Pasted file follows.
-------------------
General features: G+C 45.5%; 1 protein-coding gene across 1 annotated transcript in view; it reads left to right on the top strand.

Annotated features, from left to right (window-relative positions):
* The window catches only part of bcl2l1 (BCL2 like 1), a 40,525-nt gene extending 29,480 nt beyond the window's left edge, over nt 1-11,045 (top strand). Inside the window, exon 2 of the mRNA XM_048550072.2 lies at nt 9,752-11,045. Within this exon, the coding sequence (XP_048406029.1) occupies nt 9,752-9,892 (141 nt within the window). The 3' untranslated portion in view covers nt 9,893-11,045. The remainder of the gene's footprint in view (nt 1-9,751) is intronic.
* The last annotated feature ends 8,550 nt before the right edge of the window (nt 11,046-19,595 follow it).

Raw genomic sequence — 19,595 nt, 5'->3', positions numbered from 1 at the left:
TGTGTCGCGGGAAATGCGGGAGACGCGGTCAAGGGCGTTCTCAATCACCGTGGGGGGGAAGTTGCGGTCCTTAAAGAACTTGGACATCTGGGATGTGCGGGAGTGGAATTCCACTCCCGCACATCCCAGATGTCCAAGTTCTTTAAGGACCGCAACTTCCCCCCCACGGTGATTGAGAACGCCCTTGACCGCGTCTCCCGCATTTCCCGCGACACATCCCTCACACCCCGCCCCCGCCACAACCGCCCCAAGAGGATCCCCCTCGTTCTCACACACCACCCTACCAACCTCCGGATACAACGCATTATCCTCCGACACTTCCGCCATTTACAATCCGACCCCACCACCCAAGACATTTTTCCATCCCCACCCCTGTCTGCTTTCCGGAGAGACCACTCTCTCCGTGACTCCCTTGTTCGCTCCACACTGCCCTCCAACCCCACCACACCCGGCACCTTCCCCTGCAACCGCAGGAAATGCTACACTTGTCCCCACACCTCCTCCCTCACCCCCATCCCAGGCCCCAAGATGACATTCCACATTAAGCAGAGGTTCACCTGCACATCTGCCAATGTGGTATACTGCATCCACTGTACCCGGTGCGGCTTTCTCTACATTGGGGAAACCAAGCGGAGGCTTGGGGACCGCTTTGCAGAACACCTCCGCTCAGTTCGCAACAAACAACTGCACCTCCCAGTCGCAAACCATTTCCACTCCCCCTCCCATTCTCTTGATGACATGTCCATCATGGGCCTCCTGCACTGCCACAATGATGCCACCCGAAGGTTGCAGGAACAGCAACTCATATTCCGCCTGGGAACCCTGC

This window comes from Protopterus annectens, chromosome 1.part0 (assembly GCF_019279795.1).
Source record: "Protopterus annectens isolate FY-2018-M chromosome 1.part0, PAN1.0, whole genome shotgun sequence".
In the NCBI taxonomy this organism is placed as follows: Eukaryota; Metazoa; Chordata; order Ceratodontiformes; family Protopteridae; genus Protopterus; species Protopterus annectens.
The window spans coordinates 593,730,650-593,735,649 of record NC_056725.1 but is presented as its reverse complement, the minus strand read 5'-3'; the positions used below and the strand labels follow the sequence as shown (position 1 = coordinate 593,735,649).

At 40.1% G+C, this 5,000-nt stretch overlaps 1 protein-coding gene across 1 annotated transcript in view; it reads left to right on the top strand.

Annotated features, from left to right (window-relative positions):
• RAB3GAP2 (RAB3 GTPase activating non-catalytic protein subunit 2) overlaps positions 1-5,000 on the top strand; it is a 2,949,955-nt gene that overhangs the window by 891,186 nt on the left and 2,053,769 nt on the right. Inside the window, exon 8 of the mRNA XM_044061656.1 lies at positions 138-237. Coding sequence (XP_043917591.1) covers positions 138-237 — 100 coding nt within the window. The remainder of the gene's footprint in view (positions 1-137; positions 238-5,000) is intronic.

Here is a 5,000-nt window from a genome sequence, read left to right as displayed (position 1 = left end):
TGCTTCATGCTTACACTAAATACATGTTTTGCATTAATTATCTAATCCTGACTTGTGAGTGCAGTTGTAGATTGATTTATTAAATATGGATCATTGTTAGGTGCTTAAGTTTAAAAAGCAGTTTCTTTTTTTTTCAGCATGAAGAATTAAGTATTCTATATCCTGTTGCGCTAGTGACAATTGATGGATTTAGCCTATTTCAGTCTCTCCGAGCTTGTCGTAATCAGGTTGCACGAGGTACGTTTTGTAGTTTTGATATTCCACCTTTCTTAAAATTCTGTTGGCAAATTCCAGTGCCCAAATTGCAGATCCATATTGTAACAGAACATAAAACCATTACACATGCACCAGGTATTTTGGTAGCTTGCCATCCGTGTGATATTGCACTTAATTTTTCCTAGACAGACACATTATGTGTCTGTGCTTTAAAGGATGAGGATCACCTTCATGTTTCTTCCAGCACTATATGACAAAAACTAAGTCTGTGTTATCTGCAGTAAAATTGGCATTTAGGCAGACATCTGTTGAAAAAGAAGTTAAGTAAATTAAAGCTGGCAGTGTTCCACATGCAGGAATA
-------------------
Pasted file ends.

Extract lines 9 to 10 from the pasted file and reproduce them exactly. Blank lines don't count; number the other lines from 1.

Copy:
In the NCBI taxonomy this organism is placed as follows: Eukaryota; Metazoa; Chordata; order Ceratodontiformes; family Protopteridae; genus Protopterus; species Protopterus annectens.
The window spans coordinates 593,730,650-593,735,649 of record NC_056725.1 but is presented as its reverse complement, the minus strand read 5'-3'; the positions used below and the strand labels follow the sequence as shown (position 1 = coordinate 593,735,649).